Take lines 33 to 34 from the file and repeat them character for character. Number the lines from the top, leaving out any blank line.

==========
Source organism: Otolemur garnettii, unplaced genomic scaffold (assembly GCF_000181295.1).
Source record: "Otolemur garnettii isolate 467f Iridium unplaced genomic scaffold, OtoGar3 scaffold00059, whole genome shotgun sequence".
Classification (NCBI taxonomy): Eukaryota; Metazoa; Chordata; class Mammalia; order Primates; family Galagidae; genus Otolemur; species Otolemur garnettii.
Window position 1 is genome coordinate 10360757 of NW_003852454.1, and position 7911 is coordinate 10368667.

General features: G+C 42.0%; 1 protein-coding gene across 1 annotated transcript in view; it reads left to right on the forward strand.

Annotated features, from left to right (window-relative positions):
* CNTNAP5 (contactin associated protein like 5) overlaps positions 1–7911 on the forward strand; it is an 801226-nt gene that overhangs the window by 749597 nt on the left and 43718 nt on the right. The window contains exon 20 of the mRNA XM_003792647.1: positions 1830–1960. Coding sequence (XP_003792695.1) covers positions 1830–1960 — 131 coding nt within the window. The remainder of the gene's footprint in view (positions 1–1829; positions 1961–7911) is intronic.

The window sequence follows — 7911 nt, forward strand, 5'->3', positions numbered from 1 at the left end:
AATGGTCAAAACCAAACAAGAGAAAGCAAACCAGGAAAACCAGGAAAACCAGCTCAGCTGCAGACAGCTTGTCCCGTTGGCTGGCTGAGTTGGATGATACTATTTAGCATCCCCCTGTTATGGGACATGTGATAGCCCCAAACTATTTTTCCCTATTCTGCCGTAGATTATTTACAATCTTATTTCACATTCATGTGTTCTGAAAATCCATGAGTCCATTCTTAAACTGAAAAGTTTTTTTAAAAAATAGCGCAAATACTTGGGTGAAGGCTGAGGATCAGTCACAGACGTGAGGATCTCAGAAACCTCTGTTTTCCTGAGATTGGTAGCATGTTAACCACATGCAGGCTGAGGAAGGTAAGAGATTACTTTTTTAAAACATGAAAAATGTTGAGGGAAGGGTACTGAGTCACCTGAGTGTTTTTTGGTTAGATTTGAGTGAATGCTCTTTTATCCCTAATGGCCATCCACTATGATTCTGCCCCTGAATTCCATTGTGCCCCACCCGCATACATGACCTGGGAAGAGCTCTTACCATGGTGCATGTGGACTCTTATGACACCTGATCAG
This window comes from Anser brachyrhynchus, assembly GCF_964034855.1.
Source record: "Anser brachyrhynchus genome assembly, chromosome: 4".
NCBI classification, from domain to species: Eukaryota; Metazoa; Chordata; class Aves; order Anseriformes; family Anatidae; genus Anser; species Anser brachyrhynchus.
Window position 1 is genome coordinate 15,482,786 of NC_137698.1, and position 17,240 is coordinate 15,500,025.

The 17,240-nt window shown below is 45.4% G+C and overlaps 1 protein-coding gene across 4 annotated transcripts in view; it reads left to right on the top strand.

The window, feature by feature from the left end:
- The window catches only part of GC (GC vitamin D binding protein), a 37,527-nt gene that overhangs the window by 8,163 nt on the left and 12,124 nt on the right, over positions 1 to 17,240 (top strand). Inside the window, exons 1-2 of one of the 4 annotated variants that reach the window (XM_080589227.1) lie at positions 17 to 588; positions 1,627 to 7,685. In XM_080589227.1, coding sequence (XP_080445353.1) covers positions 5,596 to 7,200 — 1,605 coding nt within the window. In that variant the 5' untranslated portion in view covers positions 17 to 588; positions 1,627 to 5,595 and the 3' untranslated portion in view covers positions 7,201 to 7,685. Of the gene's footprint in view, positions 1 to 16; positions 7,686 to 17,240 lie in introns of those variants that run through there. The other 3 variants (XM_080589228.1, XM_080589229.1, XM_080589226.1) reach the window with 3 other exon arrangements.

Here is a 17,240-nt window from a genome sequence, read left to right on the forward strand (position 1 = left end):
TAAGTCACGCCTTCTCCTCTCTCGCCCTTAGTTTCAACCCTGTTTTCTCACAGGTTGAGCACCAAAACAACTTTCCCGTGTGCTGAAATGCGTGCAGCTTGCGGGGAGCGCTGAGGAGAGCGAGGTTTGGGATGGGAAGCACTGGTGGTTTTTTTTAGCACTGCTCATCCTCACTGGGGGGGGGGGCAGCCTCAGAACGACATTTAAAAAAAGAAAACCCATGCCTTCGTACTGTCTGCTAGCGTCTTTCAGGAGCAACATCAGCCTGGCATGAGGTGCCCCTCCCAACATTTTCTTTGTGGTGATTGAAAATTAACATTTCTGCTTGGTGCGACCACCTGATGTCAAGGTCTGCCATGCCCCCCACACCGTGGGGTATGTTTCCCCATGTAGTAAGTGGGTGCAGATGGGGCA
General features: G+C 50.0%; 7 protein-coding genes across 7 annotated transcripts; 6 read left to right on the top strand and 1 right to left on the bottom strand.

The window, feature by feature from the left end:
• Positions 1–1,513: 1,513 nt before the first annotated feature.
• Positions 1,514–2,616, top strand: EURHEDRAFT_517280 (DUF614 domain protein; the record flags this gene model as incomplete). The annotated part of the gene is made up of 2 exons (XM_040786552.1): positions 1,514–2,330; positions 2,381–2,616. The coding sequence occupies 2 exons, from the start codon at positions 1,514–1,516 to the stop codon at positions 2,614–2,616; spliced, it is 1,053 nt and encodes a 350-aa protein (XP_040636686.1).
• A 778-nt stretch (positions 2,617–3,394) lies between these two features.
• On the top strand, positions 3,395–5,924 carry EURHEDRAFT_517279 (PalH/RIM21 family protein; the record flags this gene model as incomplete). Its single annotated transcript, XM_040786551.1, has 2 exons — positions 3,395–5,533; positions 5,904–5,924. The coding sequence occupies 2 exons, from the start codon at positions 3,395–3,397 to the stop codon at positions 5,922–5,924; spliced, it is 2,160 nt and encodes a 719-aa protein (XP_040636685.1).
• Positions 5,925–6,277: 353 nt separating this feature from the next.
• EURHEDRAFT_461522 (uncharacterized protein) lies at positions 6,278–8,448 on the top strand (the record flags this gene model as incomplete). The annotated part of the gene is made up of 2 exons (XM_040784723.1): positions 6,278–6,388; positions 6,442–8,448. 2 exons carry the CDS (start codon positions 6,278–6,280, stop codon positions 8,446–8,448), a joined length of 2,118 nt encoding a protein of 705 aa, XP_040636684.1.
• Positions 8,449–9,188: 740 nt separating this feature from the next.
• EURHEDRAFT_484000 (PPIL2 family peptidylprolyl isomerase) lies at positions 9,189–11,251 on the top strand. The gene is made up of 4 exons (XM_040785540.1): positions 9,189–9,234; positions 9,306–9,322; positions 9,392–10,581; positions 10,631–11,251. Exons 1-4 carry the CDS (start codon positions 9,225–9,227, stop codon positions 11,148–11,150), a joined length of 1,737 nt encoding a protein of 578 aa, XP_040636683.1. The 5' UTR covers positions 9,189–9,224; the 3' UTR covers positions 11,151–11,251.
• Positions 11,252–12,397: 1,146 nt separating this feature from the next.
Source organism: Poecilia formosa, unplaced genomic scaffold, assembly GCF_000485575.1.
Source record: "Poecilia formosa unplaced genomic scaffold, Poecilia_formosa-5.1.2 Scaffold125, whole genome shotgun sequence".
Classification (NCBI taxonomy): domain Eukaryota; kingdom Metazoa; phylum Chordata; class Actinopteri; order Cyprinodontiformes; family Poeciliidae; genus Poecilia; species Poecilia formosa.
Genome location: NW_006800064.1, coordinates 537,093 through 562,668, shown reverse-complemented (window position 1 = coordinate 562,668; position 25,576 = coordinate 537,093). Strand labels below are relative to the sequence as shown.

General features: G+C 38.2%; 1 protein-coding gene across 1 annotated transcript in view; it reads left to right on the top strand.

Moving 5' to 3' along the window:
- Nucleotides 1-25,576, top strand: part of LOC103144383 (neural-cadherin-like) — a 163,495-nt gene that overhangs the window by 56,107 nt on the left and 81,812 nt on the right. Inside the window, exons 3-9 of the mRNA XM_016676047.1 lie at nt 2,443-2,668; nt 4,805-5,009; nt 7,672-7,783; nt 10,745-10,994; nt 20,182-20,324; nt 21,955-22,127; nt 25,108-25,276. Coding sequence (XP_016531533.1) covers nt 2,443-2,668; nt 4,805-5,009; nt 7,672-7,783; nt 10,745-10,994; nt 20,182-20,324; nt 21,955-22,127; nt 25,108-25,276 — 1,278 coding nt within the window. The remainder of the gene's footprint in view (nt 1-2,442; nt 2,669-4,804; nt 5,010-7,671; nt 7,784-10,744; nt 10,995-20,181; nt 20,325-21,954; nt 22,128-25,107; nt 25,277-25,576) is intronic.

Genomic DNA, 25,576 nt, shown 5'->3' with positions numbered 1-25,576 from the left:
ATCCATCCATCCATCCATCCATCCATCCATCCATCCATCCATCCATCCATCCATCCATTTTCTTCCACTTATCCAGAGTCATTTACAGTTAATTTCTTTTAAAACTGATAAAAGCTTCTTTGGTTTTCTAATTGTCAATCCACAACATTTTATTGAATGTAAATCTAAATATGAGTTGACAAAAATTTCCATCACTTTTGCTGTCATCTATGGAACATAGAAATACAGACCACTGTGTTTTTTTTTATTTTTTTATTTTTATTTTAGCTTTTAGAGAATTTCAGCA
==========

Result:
Genome location: NW_006800064.1, coordinates 537,093 through 562,668, shown reverse-complemented (window position 1 = coordinate 562,668; position 25,576 = coordinate 537,093). Strand labels below are relative to the sequence as shown.

General features: G+C 38.2%; 1 protein-coding gene across 1 annotated transcript in view; it reads left to right on the top strand.